As Game 3 of the National League Division Series rapidly approaches, both the Atlanta Braves and Los Angeles Dodgers are preparing for what could be a classic series.
The Dodgers pulled out Game 1 in Atlanta, while the Braves stormed back to win a tight Game 2 on their home field.
With the series moving out west to Dodger Stadium, both teams still have plenty to play for.
In the pivotal Game 3, the Dodgers will send rookie Hyun-Jin Ryu to the mound, while the Braves will counter with Julio Teheran.
Here are the three keys for each team for the Game 3 clash that could end up deciding who advances to the National League Championship Series.
*All statistics obtained from baseball-reference.com.
The one player the Braves need to get going at the plate is catcher Brian McCann.
McCann, who is 0-for-5 in the series, has been shut down by Los Angeles pitching in the first two games, and that needs to continue for the Dodgers to be successful.
The Atlanta catcher is the one veteran force in the middle of the Braves lineup, and if he is unable to get going at all during the series, it could be a massive blow to his team's morale.
Game 3 starter Hyun-Jin Ryu has faced McCann just once in his career, on May 17, and in that game, Ryu forced the left-handed slugger into two fly-outs after conceding a walk in the second inning.
Usually in baseball when there is unfamiliarity between a pitcher and a hitter, the pitcher comes out on top.
With not much in-person information to pull from against Ryu, expect McCann to continue his struggles at the plate.
Game 1 presented the Braves with an outfield error that could have easily been prevented.
In the second inning of the 6-1 loss, left fielder Evan Gattis attempted to make a diving catch on a ball hit by A.J. Ellis, but instead he let Ellis earn a double on the play as the ball slid past him.
If he gets the nod in Game 3 on the road, Gattis will have to play in an outfield with smaller dimensions than Turner Field.
While that may seem like an advantage in Gattis' favor, he still has to avoid making bonehead decisions in the outfield that lead to runs.
If Gattis can stay focused in the outfield on Sunday night, it will go a long way in helping a Braves team that needs every break it can take defensively, especially after the last few postseasons.
Atlanta Game 3 starter Julio Teheran delivered several quality performances during the regular season, but there are some flaws in his game.
Teheran has had trouble settling into games at times, as he has given up the most runs in the third (15) and first (13) innings this season.
If the Dodgers can get off to a hot start like they did in Game 1, they will be able to get the crowd behind them as they try to rattle the young Teheran and knock him out of the game early.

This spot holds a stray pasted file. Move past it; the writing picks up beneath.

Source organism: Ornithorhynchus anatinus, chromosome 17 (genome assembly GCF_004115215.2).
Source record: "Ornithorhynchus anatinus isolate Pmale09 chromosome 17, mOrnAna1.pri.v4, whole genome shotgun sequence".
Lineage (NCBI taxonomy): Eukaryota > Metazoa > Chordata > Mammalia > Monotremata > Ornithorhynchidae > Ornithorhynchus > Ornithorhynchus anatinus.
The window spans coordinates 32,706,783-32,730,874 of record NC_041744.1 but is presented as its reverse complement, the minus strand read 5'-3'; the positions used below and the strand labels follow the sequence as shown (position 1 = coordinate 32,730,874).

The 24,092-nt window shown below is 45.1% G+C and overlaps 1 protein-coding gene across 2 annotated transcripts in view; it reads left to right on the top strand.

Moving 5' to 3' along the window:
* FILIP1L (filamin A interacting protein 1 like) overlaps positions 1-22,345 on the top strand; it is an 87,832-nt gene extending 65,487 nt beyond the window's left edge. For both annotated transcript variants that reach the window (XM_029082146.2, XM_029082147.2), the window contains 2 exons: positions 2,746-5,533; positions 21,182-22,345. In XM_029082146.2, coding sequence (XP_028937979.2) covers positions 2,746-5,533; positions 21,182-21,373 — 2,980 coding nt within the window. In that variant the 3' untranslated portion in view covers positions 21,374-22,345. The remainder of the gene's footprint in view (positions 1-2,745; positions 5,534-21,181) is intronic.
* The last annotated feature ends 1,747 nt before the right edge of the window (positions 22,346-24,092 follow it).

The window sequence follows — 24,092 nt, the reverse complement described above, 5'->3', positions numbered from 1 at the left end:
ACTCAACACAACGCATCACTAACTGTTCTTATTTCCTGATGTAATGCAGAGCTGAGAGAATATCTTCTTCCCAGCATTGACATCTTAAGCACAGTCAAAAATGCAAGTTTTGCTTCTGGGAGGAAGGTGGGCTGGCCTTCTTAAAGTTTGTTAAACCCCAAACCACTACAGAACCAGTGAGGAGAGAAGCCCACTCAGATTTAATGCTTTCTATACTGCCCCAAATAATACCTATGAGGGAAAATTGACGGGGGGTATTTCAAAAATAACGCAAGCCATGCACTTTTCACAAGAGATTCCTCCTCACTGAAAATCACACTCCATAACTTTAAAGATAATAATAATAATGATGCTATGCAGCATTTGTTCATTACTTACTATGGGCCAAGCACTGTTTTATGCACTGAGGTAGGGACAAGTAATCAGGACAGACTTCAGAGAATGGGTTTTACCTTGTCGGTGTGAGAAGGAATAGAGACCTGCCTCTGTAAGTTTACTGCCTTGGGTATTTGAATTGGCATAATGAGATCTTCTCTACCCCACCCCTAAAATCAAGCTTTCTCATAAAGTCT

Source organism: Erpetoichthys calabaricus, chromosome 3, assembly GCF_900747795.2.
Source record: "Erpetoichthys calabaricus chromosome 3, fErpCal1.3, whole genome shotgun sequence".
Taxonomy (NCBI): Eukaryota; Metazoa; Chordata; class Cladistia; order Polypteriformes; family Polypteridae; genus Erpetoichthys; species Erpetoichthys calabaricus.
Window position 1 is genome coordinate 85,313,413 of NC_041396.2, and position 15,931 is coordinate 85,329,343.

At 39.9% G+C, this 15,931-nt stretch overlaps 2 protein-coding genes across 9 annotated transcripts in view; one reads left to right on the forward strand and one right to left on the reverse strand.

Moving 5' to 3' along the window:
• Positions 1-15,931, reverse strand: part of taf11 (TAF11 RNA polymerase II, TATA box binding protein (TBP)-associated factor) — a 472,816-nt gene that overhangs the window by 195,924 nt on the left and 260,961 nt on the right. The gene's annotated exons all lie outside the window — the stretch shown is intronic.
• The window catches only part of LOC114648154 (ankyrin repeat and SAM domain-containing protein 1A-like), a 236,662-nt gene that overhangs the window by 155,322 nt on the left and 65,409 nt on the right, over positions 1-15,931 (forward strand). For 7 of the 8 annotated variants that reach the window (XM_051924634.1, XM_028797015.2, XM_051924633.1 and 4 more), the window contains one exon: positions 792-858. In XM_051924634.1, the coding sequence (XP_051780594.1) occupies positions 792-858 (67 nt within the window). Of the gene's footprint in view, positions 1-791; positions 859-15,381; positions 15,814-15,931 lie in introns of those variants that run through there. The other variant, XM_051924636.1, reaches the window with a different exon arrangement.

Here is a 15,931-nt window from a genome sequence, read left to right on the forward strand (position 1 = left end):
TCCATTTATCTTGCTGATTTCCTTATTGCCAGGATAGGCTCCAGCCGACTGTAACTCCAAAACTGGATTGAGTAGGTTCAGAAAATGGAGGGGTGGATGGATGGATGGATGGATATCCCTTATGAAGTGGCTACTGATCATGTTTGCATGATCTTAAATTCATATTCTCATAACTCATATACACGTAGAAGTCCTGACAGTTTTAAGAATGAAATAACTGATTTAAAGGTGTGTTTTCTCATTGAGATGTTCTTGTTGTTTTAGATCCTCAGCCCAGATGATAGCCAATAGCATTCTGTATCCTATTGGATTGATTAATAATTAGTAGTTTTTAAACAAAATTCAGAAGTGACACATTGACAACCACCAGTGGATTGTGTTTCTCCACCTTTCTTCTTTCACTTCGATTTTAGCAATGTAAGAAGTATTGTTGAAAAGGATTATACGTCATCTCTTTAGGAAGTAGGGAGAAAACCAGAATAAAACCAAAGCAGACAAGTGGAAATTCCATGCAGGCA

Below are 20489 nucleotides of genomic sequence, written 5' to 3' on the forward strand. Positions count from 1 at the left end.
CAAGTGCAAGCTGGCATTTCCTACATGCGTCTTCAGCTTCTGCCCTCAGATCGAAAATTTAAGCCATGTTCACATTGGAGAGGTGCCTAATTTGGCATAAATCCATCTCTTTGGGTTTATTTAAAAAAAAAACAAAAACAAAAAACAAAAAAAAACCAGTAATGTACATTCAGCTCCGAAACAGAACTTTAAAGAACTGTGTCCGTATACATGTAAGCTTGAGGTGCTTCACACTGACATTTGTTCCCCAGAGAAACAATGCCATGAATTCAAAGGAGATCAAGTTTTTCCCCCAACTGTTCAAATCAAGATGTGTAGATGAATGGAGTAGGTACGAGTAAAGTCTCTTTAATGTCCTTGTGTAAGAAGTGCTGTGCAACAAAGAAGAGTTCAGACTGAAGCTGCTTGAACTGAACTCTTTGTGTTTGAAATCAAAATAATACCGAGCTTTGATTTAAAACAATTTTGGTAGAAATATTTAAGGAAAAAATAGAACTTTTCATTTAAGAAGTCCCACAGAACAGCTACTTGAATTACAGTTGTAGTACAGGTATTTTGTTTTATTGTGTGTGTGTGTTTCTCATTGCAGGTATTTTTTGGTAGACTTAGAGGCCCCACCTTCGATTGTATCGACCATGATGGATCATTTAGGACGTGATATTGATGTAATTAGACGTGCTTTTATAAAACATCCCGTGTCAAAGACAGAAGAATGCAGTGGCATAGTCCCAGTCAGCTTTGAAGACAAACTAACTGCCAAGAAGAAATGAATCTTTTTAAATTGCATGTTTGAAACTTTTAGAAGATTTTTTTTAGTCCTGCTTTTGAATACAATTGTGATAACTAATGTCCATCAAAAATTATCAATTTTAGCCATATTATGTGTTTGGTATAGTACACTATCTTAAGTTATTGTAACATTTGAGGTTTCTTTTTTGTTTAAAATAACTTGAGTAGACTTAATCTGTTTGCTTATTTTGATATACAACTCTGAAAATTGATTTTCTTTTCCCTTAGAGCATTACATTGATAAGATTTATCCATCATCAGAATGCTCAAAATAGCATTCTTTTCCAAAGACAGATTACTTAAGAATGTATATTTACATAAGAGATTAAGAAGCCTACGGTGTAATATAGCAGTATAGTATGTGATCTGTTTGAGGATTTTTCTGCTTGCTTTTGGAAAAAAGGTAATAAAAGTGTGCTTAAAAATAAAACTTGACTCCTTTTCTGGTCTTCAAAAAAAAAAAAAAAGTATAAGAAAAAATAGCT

The one specific spot in the lineup that has hurt Teheran the most this season has been the cleanup position. Opposing No. 4 batters hit .295 against the right-hander during the regular season.
Los Angeles' No. 4 hitter in the first two games has been first baseman Adrian Gonzalez, and barring a drastic lineup change by manager Don Mattingly, the left-handed slugger will be in the same lineup spot on Sunday.
If the Dodgers can get runners on base early to set up Gonzalez for RBI opportunities, they should be able to knock Teheran around and give Ryu a comfortable lead.
The Atlanta bullpen has been a bit shaky this season ever since their two top setup men, Jonny Venters and Eric O'Flaherty, went out with injuries.
The same shaky qualities that were shown in the regular season were shown in the first two games of the series from two different members of the bullpen staff.
In Game 1, Jordan Walden was rocked by Hanley Ramirez for a double as he allowed the Dodgers to score an insurance run.
In Game 2, Dan Carpenter gave up a two-run home run to Ramirez in the eighth inning, and because of that mishap, manager Fredi Gonzalez had to call closer Craig Kimbrel in for a four-out save.
There is no doubt that Gonzalez does not want to overwork his closer this early in the playoffs, but he may have to, given the struggles of his bullpen during the season and in the first two games of the series.
As mentioned in the previous slide, Dodgers shortstop Hanley Ramirez has had two big late-game hits already in the series.
In Game 1, Ramirez extended his team's lead to five runs in the sixth inning, while in Friday's Game 2 he pulled the Dodgers within a run of their hosts in the eighth.
If Game 3 comes down to the wire, Ramirez will surely be counted on yet again to deliver a clutch hit against the Braves bullpen.
In the regular season when the Dodgers were tied with Ramirez at the plate, the Dominican native hit .288 with eight home runs and 24 RBI.
Ramirez also hit .368 with runners in scoring position in 2013, which is a statistic that could benefit the Dodgers greatly if Sunday's clash at Dodger Stadium is close in the latter stages.
If the Braves dig deep into Hyun-Jin Ryu's statistics, they will notice that when the Korean lefty has a count of 0-1 or 1-2 in his favor, he is susceptible to being hit the most.
When ahead in the count 0-1 this season, Ryu has conceded 26 hits, four of which were home runs, and a batting average of .419 to opposing hitters.
With a 1-2 count in his favor, Ryu also gave up 26 hits, but he did record 56 strikeouts in 131 of those situations during the regular season.
Another area where Ryu has conceded over 20 hits this season is on the first pitch, which is something that could benefit the anxious Atlanta lineup.
Ryu gave up 23 hits and 17 runs against batters who made contact on the first pitch in 2013.
What all those numbers mean for the Braves is that they should attack early on in the count against the Dodgers southpaw, who will be making his first postseason start.
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